Supreme Court to hear case concerning Obama water rule

Supreme Court to hear case concerning Obama water rule

The Supreme Court agreed Friday to hear a case over a specific issue arising from President Obama’s Clean Water Rule — the fight over the proper federal court venue for challenging the rule.

The case, National Association of Manufacturers v. Department of Defense, does not concern the merits of the 2015 regulation, under which the Environmental Protection Agency (EPA) and Army Corps of Engineers asserted jurisdiction over small waterways like ponds and streams. It is also known as the Waters of the United States rule.

The dispute may soon become moot, since President-elect Donald TrumpDonald John TrumpAssange meets U.S. congressman, vows to prove Russia did not leak him documents A history lesson on the Confederacy for President Trump GOP senator: Trump hasn't 'changed much' since campaign MORE, who takes office in a week, has pledged to repeal the regulation at issue.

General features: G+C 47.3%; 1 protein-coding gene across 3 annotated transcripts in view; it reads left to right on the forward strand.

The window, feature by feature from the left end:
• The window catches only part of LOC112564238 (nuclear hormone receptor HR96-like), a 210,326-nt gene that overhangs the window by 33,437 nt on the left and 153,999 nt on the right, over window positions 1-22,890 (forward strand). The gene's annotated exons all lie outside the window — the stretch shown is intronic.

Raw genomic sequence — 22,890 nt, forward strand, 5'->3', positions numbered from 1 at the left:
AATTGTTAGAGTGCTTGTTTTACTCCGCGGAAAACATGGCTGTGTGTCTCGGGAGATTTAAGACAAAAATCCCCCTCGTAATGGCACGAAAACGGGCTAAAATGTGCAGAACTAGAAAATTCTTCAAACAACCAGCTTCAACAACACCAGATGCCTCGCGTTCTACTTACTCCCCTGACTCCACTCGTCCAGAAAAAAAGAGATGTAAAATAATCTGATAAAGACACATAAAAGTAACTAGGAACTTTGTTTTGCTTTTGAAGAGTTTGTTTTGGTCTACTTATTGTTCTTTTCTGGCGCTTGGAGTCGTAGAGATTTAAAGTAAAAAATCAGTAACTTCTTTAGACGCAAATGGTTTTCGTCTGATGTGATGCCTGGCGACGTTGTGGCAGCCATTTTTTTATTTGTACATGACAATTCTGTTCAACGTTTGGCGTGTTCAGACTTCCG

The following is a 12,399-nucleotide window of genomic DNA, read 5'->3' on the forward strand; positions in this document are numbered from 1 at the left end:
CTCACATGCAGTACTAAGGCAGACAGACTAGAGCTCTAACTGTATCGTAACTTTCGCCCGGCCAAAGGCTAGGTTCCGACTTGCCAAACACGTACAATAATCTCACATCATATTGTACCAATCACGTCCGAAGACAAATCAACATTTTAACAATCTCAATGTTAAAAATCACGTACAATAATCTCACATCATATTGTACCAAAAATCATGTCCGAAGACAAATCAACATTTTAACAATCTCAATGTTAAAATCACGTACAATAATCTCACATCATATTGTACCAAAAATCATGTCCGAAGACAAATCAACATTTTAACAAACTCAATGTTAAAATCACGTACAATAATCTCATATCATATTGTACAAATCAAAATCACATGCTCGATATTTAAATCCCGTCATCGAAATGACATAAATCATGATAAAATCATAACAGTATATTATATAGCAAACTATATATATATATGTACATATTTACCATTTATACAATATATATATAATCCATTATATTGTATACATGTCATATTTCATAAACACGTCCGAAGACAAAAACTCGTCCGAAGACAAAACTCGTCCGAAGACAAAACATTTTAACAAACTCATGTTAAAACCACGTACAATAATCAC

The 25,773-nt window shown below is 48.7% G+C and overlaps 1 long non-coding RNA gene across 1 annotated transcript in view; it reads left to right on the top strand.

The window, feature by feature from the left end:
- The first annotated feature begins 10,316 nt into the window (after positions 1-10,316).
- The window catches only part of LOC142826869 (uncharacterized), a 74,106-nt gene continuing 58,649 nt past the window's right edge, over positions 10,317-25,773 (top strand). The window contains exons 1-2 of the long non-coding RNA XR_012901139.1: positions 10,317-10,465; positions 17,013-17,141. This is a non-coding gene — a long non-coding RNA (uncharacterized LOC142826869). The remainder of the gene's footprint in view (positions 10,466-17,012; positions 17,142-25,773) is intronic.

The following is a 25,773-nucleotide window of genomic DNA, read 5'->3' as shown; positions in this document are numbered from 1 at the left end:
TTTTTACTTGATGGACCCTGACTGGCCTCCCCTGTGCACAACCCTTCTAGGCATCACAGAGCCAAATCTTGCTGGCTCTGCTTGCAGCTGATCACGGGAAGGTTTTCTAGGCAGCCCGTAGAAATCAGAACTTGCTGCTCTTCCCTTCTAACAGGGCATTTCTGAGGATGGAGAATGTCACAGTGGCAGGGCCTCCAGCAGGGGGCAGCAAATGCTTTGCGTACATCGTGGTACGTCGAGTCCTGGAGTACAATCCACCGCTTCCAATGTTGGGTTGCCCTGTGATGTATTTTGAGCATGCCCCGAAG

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In February 2016, a fractured Court of Appeals for the Sixth Circuit, based in Cincinnati, ruled that it, and not lower federal district courts, has the authority to be the first court to hear the lawsuits from industry groups and states that say the rule goes too far.

But the industry groups involved, led by the National Association of Manufacturers (NAM), say that under the Clean Water Act, lower district courts should first hear the challenges, which can then be appealed to the Supreme Court.

“This recurring jurisdictional issue has divided the circuits, wasted judicial and party resources, and delayed the resolution of important rule challenges,” the NAM wrote to the Supreme Court in October, asking it to rule that district courts ought to hear the cases first.

The Clean Water Act lets circuit courts hear lawsuits first only if the cases challenge a federal government limit on a pollutant discharge or a federal permit decision.

The Obama administration asked the Supreme Court not to take the case, and argued that the Sixth Circuit should be allowed to consider it, because its February 2016 decision “is consistent with this court’s precedents, the decisions of other court of appeals, and Congress’s purpose in authorizing direct court of appeals review.”

The Sixth Circuit Court has not yet scheduled oral arguments in its case, but it plans to once the briefing process is complete in March.